It is important when you are developing a proposal to consider the human resources you will need to effectively conduct your research to a high standard. All research studies will require a principal investigator, or PI, who is primarily responsible for the research study. A research study will also commonly have a research coordinator, data collectors to collect data from the field, as well as staff to support administration and procurement for the study. Meaningfully engaging people with disabilities, such as hiring people with disabilities as part of the research team, should be a priority. Before starting data collection, you should provide all members of the research team with in-depth training on ethics, disability, and the study tools and protocols.
Good strategies for training involve practical exercises, case studies, and involvement of disabled people’s organisations. You should also pilot test your tools before data collection to make sure participants understand the questions and procedures, and to identify any problems administrating the tools. Throughout data collection, monitoring can ensure data is collected accurately and according to study protocol. Examples of monitoring practises include tracking data collection progress, reviewing data for completeness and errors, and observing data collection and progress. It is essential to keep the data we collect secure and private. Data should be backed up as often as possible to avoid losing files. For example, upload audio recordings or completed questionnaires to a secure server at the end of each day.
Digital files should be kept on password-protected encrypted servers and devices, while paper records should be kept at a trusted facility in locked storage. Data should be anonymized as soon as possible. This means removing any information such as names, addresses, and contact numbers that could be used to link data back to the respondent.
When you’re analysing data and interpreting findings, it’s important to consider the diversity of experiences amongst people with disabilities by age, gender, impairment type, or other characteristic of interest to your research question. You should think about the types of analyses you want to do at the beginning of a project to make sure your sample size is large enough to explore these differences. Considerations for analysing and interpreting findings will be discussed in week 3. Good quality research can inform evidence-based policy and practise, so it’s important to share your research findings widely. You should think about who your target audience is and how to best reach them.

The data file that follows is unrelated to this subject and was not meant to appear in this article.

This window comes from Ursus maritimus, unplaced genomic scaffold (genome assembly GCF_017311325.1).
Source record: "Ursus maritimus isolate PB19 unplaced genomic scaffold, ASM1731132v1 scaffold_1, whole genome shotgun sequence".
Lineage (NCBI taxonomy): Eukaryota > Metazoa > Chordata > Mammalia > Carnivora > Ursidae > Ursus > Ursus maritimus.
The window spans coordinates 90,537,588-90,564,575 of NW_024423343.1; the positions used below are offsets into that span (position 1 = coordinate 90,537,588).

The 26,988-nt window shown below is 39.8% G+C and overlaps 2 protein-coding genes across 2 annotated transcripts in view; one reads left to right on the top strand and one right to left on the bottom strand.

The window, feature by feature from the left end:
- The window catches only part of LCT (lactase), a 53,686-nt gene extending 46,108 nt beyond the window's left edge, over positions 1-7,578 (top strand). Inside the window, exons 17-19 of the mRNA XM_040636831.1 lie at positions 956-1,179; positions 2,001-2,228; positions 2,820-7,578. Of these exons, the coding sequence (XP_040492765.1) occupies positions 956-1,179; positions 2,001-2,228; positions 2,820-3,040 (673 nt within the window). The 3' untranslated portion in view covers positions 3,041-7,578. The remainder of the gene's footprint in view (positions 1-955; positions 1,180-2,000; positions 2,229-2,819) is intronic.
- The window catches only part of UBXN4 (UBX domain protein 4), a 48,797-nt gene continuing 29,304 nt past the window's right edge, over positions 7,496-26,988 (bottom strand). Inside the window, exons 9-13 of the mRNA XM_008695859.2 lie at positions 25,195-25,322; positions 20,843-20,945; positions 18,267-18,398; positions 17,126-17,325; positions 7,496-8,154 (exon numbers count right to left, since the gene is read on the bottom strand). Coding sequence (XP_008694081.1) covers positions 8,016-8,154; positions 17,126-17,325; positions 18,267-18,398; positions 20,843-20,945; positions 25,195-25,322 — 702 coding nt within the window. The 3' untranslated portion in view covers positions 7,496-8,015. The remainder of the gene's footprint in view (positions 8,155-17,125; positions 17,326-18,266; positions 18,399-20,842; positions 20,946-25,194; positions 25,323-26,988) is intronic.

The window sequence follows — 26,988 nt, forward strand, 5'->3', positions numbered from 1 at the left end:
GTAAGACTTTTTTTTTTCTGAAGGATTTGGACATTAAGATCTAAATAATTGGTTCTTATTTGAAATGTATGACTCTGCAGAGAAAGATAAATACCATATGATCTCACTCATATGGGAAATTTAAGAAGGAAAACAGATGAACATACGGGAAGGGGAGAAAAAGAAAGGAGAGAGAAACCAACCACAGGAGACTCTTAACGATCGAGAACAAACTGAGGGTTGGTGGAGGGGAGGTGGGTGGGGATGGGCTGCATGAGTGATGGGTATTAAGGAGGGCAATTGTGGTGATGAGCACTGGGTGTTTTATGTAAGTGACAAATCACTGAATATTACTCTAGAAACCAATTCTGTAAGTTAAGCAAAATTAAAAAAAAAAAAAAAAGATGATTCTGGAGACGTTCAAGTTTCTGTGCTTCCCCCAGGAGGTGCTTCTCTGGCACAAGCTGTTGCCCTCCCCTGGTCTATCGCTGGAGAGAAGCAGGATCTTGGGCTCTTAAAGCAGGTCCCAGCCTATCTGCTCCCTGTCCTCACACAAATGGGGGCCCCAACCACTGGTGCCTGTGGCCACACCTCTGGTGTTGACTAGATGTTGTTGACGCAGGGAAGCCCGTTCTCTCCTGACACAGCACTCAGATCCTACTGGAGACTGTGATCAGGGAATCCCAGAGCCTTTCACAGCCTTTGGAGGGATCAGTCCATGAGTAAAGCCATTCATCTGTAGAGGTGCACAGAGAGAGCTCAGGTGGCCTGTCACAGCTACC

There are many different ways to share research findings, and you should consider how different outputs reach different audiences, such as journal articles for academics, policy briefs for policymakers, infographics that can be shared over social media, and short reports, webinars, or videos that can be shared with the general public. All research output should be made accessible for people with disabilities, such as using screenreader compatible formats, sign language, or closed caption videos. Communication of research findings is covered in more depth in week 3.

Following the previous step on including people with disabilities throughout the research process, in this step Sarah Marks will give an overview of planning and running a research study. Sarah is a Research Fellow at the International Centre for Evidence in Disability, at London School of Hygiene & Tropical Medicine.

This step will help you to appreciate the stages of a typical research cycle and consider the steps involved in planning and running a study. There are multiple stages in the process of conducting a research project. From developing a research idea, to seeking funding, data collection through to dissemination. It is important at each stage to consider how people with disabilities can be included throughout the research cycle. There is no one size fits all approach to including people with disability in these different stages. However, there are many examples of good practice, and we hear about some. We will also revisit this idea later this week when we learn about participatory research methods.

A written summary of the research cycle is provided in the “Downloads” section below.

Image: The research cycle


As ever, we would love to hear your thoughts and questions in the comments section below. Some questions to consider in the comments:

  • Do you have any ideas about how you might include people with disabilities in each of the stages of the research cycle?
  • Have you got an example from your own experience that you would like to share?
This article is from the free online

Global Disability: Research and Evidence

Created by
FutureLearn - Learning For Life

Reach your personal and professional goals

Unlock access to hundreds of expert online courses and degrees from top universities and educators to gain accredited qualifications and professional CV-building certificates.

Join over 18 million learners to launch, switch or build upon your career, all at your own pace, across a wide range of topic areas.

Start Learning now